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Articles on Women in politics

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A new book questions Carrie Johnson’s influence over her husband. But is his behaviour her responsibility? Benjamin Wareing/Alamy

Carrie Johnson and our lasting unease about the ‘political spouse’

Whether Boris Johnson’s wife did something wrong can be debated – but placing her at the centre of the ‘partygate’ story is to let the Prime Minister off the hook.
As they grow older, girls increasingly see political leadership as a “man’s world.” Bos, Angie et al

Girls learn early that they don’t have much of a place in politics

As young children learn about politics and political figures, they internalize the idea that politics is a man’s world, which ultimately means political representation is heavily skewed toward men.
From 2001 to 2020, female donors accounted for 23% of all general election contributions in statewide races while men accounted for 77%. Mykola Sosiukin / EyeEm via GettyImages

Women make fewer political donations and risk being ignored by elected officials

Men give more money than women to candidates in high-level statewide elections. Money can equal political influence, so that may lead candidates to be less interested in women’s issues once elected.
Leaders can make rules in a pandemic, but it takes everyone’s compliance for them to work. Ada daSilva via Getty Images

Culture matters a lot in successfully managing a pandemic - and many countries that did well had one thing in common

A new study finds egalitarian nations have had fewer COVID-19 deaths than individualistic ones like the US, a new study finds. But women’s leadership may have something to do with their success, too.
The principles of diversity, equity and inclusivity are important, and taking action so that Canadian politics are not dominated by one segment of society is necessary to democratize our institutions. THE CANADIAN PRESS/Sean Kilpatrick

Make way! Creating space for change in Canadian politics

If we are to transform the culture of Canadian political institutions, we must take immediate, deliberate and intentional action by engaging more women, BIPOC and marginalized people.
Joe Biden has more top advisers who are women than any other U.S. president. They include Vice President Kamala Harris and Treasury Secretary Janet Yellen. Saul Loeb/AFP via Getty Images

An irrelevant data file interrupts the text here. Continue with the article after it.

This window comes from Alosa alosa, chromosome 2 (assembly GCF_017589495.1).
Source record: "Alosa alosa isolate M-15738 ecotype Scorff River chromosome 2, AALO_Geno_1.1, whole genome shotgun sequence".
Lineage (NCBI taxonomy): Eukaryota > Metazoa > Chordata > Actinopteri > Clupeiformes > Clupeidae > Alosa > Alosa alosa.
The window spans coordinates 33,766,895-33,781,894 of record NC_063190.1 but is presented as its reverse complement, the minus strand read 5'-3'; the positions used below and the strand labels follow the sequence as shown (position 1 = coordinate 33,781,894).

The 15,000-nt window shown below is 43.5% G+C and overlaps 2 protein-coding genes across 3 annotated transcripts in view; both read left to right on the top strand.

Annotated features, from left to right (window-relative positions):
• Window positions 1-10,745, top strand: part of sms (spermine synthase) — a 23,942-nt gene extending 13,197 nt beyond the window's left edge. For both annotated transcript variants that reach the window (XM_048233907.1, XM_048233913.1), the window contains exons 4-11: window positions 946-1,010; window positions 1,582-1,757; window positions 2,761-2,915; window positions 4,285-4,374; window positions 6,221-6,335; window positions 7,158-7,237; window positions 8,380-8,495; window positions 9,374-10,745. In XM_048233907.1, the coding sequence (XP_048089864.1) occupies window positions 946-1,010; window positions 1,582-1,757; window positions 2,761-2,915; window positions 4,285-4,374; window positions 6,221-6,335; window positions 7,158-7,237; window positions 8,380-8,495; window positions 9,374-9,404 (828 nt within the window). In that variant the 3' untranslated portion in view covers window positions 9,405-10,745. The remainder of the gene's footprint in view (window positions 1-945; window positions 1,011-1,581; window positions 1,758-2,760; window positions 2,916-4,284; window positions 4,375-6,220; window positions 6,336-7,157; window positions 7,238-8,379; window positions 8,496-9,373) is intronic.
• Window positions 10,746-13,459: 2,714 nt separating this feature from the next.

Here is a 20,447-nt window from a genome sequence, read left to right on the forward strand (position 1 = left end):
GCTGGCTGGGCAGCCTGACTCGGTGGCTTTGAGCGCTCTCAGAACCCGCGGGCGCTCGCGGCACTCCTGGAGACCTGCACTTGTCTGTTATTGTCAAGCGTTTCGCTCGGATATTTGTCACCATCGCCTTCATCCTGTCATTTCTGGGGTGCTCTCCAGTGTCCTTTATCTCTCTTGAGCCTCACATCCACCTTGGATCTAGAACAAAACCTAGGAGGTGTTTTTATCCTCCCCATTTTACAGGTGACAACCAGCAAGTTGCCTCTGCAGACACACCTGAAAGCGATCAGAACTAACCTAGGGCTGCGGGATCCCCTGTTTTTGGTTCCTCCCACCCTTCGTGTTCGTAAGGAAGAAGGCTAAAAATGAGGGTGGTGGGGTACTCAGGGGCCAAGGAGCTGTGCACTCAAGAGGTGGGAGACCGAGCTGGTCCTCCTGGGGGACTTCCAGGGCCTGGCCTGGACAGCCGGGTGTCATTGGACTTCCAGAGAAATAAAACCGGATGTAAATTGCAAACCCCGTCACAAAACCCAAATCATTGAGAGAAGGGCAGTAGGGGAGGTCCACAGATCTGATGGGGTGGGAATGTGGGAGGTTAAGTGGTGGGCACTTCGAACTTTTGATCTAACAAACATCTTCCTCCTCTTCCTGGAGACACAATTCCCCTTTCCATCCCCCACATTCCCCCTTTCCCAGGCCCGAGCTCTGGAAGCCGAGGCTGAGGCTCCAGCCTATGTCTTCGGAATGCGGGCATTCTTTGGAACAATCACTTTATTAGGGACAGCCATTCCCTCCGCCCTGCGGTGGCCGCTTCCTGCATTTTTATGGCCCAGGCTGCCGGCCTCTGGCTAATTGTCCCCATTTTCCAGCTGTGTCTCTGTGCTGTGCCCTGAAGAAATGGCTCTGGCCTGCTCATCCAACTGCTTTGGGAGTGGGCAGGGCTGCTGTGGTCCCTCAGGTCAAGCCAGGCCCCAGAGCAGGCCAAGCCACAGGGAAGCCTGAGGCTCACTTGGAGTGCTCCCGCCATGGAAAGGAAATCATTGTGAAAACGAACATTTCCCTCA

Biden’s Cabinet of many women shows other world leaders that US takes gender equality seriously

Research shows that when one country – particularly a powerful one – puts more women in power, other nations tend to follow suit.
Anti-coup protesters flash the three-fingered salute during a rally in downtown Yangon, Myanmar on Feb. 19, 2021. (AP Photo)

The exclusion of women in Myanmar politics helped fuel the military coup

Despite having a woman leader, women are largely excluded from key positions of influence and leadership in Myanmar — a situation that helped the country’s military succeed in its recent coup.
United States Vice-President-elect Kamala Harris speaks on Nov. 24, 2020, in Wilmington, Del. (AP Photo/Carolyn Kaster)

The world needs more women leaders — during COVID-19 and beyond

Gender parity leads to collaboration and a blending of visions, and paves the way for the adoption of more comprehensive and inclusive solutions than if they’re conceived from only one perspective.
The coronavirus pandemic has increased the prominence of women’s voices in the media. Minister of Agriculture Marie-Claude Bibeau and Chief Public Health Officer of Canada Dr. Theresa Tam take part in a videoconference on July 31, 2020. THE CANADIAN PRESS/Justin Tang

The coronavirus pandemic increased the visibility of women in the media, but it’s not all good news

More women are making appearances in the news media, and this is due to the coronavirus pandemic. This is not all good news: women are interviewed about the effects of the pandemic on their lives.
Art featuring the slain Rio politician Marielle Franco, whose 2018 murder remains unsolved. Carl de Souza/AFP via Getty Images

‘My vote will be Black’ – A wave of Afro-Brazilian women ran for office in 2020 but found glass ceiling hard to break

The 2018 murder of Rio city councilwoman Marielle Franco inspired record numbers of Black women to get involved in politics. Winning proved harder – but it isn’t the only point of their campaigns.
Congress had very few women members back in 1960, and just one woman of color: Representative Patsy Mink of Hawaii. Smith Collection/Gado/Getty Images)

Patsy Takemoto Mink blazed the trail for Kamala Harris – not famous white woman Susan B. Anthony

Mink, the first woman of color in Congress, brought a racially and historically aware brand of feminism into lawmaking and ran for president in 1972. But women’s history largely overlooks her.

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